So who, exactly, is North Carolina’s quarterback of the future? The true freshman thrown into the blender against a Bud Foster defense for his first start, or the famous graduate transfer from Clemson considering playing the final season of his career in Chapel Hill who was on the sideline during warmups Saturday night?
Cade Fortin or Kelly Bryant?
Bryant visited, Fortin started and Nathan Elliott relieved in Saturday’s excruciating 22-19 loss to Virginia Tech, in which the North Carolina defense held strong until a final, back-breaking, 98-yard drive while the offense left, roughly, 31 points on the field – most crucially a goal-line fumble by Michael Carter as the Tar Heels attempted to put the game away late.
Even on a night when the defense plays as well as it did, the North Carolina offense remains stuck in neutral – a potentially fatal flaw for a Larry Fedora program, since his teams are going to win by outscoring people, and his offense is going to continue to struggle without a dynamic quarterback running it.
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Marquise Williams, at one point all but forgotten early in his time at UNC, thrived in the Fedora offense. (He was also in attendance Saturday.) Mitch Trubisky flourished, perhaps even too much, exiting for the NFL a year early before the Tar Heels could groom a replacement.
That may explain part of last season’s 3-9 record but the Trubisky Excuse only goes so far.
Fedora knew he would need a quarterback this season, and neither Chazz Surratt nor Elliott has looked capable of filling the role yet, this season or last. Surratt was suspended for the first three games for moonlighting as a shoe wholesaler and played part of the Miami game before suffering a season-ending injury. The turnover-prone Elliott, a battler whose guts exceed his ability, looked good against Pittsburgh but made way for Fortin during the off week after the Miami loss, only to be pressed back into service after Fortin was knocked out of the game late in the first half.
The Tar Heels also had receivers Dazz Newsome and Anthony Ratliff-Williams throw passes, because at this point, why not?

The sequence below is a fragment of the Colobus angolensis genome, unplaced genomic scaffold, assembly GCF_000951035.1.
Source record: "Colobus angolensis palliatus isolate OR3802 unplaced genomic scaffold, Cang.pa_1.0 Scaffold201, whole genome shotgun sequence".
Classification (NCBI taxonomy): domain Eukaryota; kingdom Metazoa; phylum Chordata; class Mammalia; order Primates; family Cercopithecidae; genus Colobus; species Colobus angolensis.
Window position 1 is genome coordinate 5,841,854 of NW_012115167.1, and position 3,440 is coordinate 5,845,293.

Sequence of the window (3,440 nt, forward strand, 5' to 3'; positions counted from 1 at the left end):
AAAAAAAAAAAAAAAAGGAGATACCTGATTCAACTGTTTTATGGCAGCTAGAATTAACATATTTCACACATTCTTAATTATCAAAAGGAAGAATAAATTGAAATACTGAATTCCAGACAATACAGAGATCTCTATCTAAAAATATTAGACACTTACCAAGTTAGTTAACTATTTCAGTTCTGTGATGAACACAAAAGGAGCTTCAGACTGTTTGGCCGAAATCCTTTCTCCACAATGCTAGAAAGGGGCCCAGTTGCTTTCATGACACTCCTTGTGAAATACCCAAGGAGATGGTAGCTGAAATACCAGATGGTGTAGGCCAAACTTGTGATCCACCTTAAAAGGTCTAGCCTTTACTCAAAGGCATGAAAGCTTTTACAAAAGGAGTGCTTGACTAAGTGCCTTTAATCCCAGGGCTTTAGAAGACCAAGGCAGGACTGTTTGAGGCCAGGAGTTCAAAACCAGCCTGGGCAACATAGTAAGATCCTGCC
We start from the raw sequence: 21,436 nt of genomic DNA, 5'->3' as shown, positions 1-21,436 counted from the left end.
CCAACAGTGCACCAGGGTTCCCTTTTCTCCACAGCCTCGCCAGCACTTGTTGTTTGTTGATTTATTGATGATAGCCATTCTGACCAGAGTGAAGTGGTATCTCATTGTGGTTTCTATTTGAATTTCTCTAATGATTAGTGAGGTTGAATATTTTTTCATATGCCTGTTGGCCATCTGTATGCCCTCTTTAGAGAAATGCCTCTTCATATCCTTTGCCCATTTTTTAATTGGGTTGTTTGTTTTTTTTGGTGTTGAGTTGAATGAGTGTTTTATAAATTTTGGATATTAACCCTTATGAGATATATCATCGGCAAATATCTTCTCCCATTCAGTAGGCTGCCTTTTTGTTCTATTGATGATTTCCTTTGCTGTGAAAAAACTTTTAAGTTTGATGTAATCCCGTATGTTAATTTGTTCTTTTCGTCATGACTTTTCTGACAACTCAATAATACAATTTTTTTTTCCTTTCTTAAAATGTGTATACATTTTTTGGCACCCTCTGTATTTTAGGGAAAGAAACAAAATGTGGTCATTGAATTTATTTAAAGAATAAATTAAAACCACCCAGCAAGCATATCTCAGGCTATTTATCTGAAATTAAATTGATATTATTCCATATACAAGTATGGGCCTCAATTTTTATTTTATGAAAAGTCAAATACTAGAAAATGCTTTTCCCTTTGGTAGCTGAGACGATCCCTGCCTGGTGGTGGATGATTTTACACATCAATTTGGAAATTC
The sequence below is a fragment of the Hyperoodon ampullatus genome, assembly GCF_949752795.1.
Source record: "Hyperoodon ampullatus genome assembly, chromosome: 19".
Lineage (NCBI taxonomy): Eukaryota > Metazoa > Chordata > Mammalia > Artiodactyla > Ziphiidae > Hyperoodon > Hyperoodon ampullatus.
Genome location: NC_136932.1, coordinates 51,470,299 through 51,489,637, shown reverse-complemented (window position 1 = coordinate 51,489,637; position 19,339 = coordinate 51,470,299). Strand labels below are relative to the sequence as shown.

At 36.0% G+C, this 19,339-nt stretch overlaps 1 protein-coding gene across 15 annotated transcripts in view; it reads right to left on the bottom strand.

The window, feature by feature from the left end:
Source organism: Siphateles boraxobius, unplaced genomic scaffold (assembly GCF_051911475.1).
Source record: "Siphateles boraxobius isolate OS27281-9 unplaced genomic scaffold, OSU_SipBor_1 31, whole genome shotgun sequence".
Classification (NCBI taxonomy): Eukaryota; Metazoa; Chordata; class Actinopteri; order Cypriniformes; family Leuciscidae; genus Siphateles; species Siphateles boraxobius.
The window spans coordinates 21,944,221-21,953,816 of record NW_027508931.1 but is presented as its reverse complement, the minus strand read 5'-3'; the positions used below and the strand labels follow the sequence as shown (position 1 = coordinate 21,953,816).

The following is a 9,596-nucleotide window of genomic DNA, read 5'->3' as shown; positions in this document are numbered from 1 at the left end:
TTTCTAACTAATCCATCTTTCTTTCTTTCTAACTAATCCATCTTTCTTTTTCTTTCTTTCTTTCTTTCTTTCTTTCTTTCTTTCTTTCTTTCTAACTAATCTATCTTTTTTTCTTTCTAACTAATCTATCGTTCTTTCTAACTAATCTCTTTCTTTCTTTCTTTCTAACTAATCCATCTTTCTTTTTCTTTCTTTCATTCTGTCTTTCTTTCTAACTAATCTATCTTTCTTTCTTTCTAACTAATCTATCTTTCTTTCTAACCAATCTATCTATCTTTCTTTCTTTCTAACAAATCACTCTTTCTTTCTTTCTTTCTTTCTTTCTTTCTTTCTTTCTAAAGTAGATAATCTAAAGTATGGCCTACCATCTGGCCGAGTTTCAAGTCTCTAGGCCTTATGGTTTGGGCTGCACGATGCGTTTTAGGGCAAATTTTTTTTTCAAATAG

So it’s hard to blame North Carolina fans for making googly eyes at Bryant, the Clemson quarterback who lost his starting job to freshman Trevor Lawrence, the lanky-locked Mitch Kramer doppelganger, and promptly filed for free agency.
Bryant threw for more than 2,800 yards and ran for another 600-plus in the Clemson offense last season and would give the Tar Heels a quarterback who is equal parts experienced, talented and versatile. Which is why every team in need of a quick QB fix wants Bryant just as badly as North Carolina does.
Fortin, though, is an interesting case. It took him a quarter or so to find his footing, but he certainly ran the UNC offense well enough for the Tar Heels to win, slinging the ball around with a three-quarter, shot-put motion that was nevertheless effective – right until he was injured on a third-down scramble late in the second quarter, limping to the locker room and returning with his jersey on over his street clothes, staying out of the way on the sidelines the rest of the game. No update was immediately available on his status, from the school or from Fedora.
“I thought the kid came in and did some really good things,” Fedora said. “Probably a couple of throws he would like to have back. He made some good throws also. We dropped one for a touchdown, but there are a lot of plays in this game I could point out we didn’t make. I thought he did a good job. He was very poised.”
If only the rest of the North Carolina offense could say the same. Antonio Williams fumbled the ball on the game’s first snap, a holding call on Nick Polino wiped out a Carter touchdown run, Newsome dropped a certain touchdown pass that hit him in the chest and the hands before it sailed cruelly away, Elliott overthrew Ratliff-Williams in the end zone when Virginia Tech failed to notice his presence and Carter fumbled the win away late, the most damaging miscue of them all.
Throw in Freeman Jones’ two missed field goals (he also made four) and that’s 31 points. Shameful, on what was far and away the Tar Heels’ best defensive performance of the season, forcing two turnovers and limiting the Hokies to one big play and two long scoring drives.
Not much of that was Fortin’s fault, and it’s tough to judge him on less than a half of work, as promising as it was. Nor was it entirely the fault of Elliott, who was effective if unspectacular, throwing for 137 yards on 9-for-13 passing while taking care of the ball. But neither was able to break the game open the way Ryan Willis did on Virginia Tech’s final drive, running for three first downs on his own, including a 4th-and-9 conversion as the Hokies went 98 yards in almost six minutes after the Carter fumble.
“Give their quarterback some credit,” Fedora said, almost wistfully, of a player who started the season as Virginia Tech’s backup. “He made some plays. He found a way to make a play. That’s what I’m talking about.”
That’s what the Tar Heels lack at the position, leaving open the question as to who North Carolina’s best option is at quarterback this season. And next season. The answer to the former might have been on the field, albeit briefly, while the answer to the latter might have been in the stands. The Tar Heels better hope there’s some kind of answer out there somewhere.